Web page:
Usability

Usability

Design the information architecture to suit your users, not your org chart!

Think about your users - organize information in ways that make sense to them, not in ways that match your organizational structure!

Submitted by (@macusere7)

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13 votes
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Usability

Test the site before launch

This should be a no-brainer, but sadly it appears not to be. Yes there will always be problems no matter how much testing is done, but NEVER launch a site without ensuring that the majority of links work and that most of the pages contain content.

Submitted by (@michaelgrimes)

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12 votes
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Usability

PDFs signposted

Tell people when a link is going to a PDF and include the size in KB/MB

Submitted by (@martin.black)

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8 votes
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Usability

Easy error reporting

When a user encounters an error page they should be able to click a link that automatically sends the necessary information to the webmaster. They should not have to read a page of instructions on where to find the information and expect them to put it all into an email.

Submitted by (@michaelgrimes)

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6 votes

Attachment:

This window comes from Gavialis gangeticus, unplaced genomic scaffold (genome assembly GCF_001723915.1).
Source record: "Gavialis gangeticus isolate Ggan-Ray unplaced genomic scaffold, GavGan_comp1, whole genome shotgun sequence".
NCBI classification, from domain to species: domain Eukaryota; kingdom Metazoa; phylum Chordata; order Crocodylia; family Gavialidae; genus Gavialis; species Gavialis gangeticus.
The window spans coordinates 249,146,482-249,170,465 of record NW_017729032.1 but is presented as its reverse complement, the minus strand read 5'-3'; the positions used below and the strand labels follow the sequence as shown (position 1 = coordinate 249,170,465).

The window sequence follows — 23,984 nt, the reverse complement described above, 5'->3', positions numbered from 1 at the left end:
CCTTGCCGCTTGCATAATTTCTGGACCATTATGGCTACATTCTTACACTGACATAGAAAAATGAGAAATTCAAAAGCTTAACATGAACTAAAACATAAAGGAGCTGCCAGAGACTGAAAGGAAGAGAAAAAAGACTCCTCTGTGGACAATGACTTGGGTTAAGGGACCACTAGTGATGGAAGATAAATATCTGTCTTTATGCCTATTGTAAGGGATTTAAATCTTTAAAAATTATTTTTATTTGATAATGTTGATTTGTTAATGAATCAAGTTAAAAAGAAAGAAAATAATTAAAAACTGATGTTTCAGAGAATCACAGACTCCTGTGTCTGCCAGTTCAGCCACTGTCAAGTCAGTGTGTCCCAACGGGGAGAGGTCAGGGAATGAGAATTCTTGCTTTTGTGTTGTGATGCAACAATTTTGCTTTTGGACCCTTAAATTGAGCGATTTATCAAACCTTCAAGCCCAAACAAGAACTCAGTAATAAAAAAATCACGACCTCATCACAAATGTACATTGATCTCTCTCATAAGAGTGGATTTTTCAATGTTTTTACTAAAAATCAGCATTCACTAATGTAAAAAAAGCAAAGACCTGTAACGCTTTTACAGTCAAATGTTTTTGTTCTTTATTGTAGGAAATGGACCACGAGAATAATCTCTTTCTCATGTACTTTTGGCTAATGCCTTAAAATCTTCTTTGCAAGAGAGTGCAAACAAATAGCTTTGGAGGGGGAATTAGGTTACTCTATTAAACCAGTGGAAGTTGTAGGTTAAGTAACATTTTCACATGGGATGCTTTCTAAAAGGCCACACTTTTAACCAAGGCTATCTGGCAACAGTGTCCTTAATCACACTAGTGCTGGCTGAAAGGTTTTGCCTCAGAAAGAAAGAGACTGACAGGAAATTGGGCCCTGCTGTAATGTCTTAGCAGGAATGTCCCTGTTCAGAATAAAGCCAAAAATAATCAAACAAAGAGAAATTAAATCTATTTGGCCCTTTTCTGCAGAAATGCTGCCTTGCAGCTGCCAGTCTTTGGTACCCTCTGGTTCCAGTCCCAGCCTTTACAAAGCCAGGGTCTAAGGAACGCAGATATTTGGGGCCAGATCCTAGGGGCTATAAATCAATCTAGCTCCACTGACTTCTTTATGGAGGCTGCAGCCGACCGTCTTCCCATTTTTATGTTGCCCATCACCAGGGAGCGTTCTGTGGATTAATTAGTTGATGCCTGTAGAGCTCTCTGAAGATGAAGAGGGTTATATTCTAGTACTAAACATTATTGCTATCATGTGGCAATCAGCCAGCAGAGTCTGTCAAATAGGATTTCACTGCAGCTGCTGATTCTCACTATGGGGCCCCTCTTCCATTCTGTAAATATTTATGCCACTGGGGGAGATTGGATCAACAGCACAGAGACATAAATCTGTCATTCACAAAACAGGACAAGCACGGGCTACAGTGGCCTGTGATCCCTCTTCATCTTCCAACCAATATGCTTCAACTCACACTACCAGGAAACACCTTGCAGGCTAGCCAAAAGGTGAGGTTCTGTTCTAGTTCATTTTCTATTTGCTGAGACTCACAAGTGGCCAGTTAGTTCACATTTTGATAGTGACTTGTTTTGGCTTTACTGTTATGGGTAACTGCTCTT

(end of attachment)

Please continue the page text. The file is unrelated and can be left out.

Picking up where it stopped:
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Usability

A user centred design approach

Although the user has been championed elsehwere, I think taking a holistic, iterative user centred approach is key to making a good website (as per the ISO standard 13407). This includes: 1. Defining the audiences and context of use. 2. Researching/defining user needs (using analytics, customer feedback, interviews, surveys, user testing on current site). 3. Designing the user experience based on user needs. 4. ...more »

Submitted by (@michele)

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5 votes
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Usability

Publish for the web, using web standards

Publishing of information in formats other than (X)HTML should be resisted, while perhaps relaxing this for statutory documents that must be published by a local authority while not really being of general interest to the wider public. If your website has a section on downloading Adobe Acrobat Reader, or the various Microsoft Office viewers, you should consider it a failure.

Submitted by (@pirvine)

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4 votes
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Usability

Provide Key and Relevant Information First

Provide, core, relevant information first and most obviously, then provide more detailed information for those who want to drill down. Don't simply reproduce copy from brochures or other mediums verbatim with no additional editing. Assess what is genuinely useful for a 'browsing' user, not an essay-reading one.

Submitted by (@aajhiggs)

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3 votes
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